15 September 2023

New payroll tax 'economic madness', ACT AMA warns after failed motion to exempt practitioners

| Lizzie Waymouth
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ACT Opposition Leader Elizabeth Lee says she will abolish the payroll tax on GPs if elected in 2024. Photo: Claire Fenwicke.

Canberra GPs have issued another warning about the new payroll tax’s impact on general practices. It follows Opposition Leader Elizabeth Lee’s unsuccessful motion on Wednesday (13 September) to exempt GPs from the tax.

“It’s economic madness for the ACT to be imposing a new tax on Canberra’s GPs at a time when we really should be trying to stimulate growth and healthy competition in general practice in the Territory,” Australian Medical Association (AMA) ACT president Dr Walter Abhayaratna said.

Ms Lee told the Assembly yesterday that some practices had already started to increase their prices, and noted comments from local GPs who said they would have “no choice but to raise their fees”.

She quoted one local practitioner who said: “I have it on good assurance that many GPs are so distressed by developments that they are looking at leaving the profession, or altering their workloads.”

Ms Lee said Canberra already had the lowest number of GPs per capita in the country and “losing any of our GPs will place even more pressure on our failing hospital system”.

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A survey conducted by AMA ACT found 80 per cent of practices were likely to increase their private billing fees if they were subjected to the new payroll tax.

“It’s clear the patients can expect to see an increase in the $10 to $15 range for private billings as the new tax is passed through,” Dr Abhayaratna said last week.

However, the ACT Government has continued to hit back at accusations the payroll tax will have a significant impact on local practices.

Asked about fee increases, Health Minister Rachel Stephen-Smith said “the quantum of fee increases that we’ve seen indicates that they will be passing on $2 to $5”.

“It really does indicate that the overblown rhetoric about a $15 to $20 increase in patient fees was completely wrong.

“The challenge throughout this whole conversation has been that advocates, whether it’s the RACGP or the AMA or individual medical professionals, have been running a campaign based on inaccurate information.”

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GPs have also continued to criticise the ACT Government’s push for higher bulk billing rates in the Territory.

In an effort to encourage higher bulk billing rates, Chief Minister Andrew Barr last month announced a temporary payroll tax exemption for healthcare businesses that bulk bill at least 65 per cent of patients. But local GPs claimed they would not be able to reach this threshold and stay financially viable.

“[Bulk billing rates] are the lowest in the nation in the ACT and they currently sit at 56 per cent,” Mr Barr told the Assembly yesterday.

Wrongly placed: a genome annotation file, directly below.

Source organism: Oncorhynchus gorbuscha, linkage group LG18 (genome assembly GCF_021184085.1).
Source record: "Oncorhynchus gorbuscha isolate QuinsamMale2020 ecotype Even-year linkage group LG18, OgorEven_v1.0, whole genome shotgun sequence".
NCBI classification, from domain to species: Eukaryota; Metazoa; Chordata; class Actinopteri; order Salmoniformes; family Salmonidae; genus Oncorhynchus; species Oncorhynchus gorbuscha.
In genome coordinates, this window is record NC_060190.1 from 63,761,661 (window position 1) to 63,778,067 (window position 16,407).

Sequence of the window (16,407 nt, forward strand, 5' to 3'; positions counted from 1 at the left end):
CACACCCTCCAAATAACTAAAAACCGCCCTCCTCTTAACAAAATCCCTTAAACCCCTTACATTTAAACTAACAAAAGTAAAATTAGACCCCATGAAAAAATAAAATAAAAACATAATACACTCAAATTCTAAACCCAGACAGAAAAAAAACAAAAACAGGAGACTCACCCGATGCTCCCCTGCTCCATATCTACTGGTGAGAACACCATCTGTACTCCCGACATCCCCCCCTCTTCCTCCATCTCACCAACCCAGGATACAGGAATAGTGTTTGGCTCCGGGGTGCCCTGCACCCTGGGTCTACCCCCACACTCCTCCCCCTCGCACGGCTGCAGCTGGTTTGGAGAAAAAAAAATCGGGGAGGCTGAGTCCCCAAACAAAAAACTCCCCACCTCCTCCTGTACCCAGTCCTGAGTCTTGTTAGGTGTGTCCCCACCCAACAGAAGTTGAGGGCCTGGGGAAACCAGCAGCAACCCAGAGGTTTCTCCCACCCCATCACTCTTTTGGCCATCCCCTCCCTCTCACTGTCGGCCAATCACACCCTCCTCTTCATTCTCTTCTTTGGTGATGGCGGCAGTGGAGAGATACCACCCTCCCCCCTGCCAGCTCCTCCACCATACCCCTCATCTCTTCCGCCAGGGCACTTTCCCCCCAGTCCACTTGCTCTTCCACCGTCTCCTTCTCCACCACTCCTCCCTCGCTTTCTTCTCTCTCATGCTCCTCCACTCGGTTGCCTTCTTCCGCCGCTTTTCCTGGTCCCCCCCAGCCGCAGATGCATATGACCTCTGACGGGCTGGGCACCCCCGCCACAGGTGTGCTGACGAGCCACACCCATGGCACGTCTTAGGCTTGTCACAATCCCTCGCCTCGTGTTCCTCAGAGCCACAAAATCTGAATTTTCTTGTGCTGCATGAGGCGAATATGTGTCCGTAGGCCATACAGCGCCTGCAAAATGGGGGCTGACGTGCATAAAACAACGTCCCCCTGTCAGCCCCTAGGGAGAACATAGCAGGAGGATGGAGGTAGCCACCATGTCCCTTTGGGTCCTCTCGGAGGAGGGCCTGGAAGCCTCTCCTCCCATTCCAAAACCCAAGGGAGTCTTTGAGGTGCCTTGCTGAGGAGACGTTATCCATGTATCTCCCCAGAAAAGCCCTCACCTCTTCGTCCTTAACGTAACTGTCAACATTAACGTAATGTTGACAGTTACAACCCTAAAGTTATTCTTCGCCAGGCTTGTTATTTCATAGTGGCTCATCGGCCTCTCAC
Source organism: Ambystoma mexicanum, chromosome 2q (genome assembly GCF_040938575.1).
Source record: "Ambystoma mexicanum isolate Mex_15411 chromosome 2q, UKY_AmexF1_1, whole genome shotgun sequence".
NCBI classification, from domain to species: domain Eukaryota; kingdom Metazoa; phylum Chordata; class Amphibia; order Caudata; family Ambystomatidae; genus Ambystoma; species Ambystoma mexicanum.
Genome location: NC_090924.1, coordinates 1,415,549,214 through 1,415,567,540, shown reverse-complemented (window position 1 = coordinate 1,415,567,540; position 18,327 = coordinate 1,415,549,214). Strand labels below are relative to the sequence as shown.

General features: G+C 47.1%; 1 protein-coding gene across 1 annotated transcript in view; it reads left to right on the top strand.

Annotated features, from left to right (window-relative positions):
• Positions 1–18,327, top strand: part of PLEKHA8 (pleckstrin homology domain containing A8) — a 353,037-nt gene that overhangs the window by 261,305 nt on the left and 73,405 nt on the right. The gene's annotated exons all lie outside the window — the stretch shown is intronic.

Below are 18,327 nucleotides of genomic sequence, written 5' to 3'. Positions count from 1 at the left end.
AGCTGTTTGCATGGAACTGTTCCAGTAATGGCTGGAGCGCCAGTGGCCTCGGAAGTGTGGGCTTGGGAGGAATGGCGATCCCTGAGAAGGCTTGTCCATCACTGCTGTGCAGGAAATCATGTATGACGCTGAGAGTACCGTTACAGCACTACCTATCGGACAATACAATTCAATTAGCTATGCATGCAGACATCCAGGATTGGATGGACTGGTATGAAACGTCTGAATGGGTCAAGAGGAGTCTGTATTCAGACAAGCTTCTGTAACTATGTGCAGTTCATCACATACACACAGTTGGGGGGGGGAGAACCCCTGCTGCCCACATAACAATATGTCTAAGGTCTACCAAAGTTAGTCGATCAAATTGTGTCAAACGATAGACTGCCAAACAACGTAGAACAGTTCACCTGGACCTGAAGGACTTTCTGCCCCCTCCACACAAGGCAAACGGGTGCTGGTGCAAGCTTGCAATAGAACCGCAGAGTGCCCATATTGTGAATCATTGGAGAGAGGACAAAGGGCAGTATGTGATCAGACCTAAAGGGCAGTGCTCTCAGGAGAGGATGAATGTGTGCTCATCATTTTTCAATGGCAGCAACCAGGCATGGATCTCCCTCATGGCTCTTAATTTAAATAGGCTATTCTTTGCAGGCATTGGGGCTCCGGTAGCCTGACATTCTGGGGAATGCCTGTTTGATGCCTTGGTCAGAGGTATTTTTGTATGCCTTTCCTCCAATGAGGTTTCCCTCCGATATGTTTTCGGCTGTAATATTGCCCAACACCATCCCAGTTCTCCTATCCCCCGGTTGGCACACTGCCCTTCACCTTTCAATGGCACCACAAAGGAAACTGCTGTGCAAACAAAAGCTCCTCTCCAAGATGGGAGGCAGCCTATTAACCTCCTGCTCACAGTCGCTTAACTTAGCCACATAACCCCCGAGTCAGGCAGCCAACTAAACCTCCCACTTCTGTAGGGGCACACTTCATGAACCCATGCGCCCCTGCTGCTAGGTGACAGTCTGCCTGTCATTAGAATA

“The ambition to get from 56 to 65 [per cent] is not that big a leap,” he said, adding that every other jurisdiction in the country has a bulk billing rate above 70 per cent.

However, the AMA called Mr Barr’s push for higher bulk billing rates “ill-conceived” and “doomed to fail” because it failed to recognise the factors driving GPs’ fees to increase in the ACT.

“Over the years, as indexation of the Medicare rebate didn’t keep pace with the real cost of things, the gap between the Medicare rebate and the private fee charged for a consultation became larger and larger,” said Dr Clara Tuck Meng Soo, who earlier this year closed the Hobart Place General Practice in part due to the fact it was no longer financially viable.

“Achieving the 65 per cent would mean that general practices lose 30 per cent of their income or more.

“General practices in Canberra have profit margins of less than 10 per cent, so no practice can afford to switch to that sort of bulk billing rate without going out of business.”

The AMA said bulk billing rates in Canberra were comparable with higher socioeconomic areas of Sydney or Melbourne.

Dr Abhayaratna said the ACT’s low bulk billing rate was also due to the high cost of living, which had implications for GPs and practice staff who needed to afford to live and raise families locally.

At the same time, he said Canberra was becoming a less desirable place to work as a GP due to government policies such as changes to regional workforce incentive payments, making it harder to attract and retain GPs.

“Doctors retire and there is no-one to take on their patient base. GP training positions remain unfilled year upon year.

“At a time when Canberra desperately needs more GPs, Mr Barr is sending the unfortunate signal that the ACT Government does not value general practice.”

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I wish Elizabeth Lee and her party’s Voice to Parliament was as strong as their Voice to GP’s.

If only!

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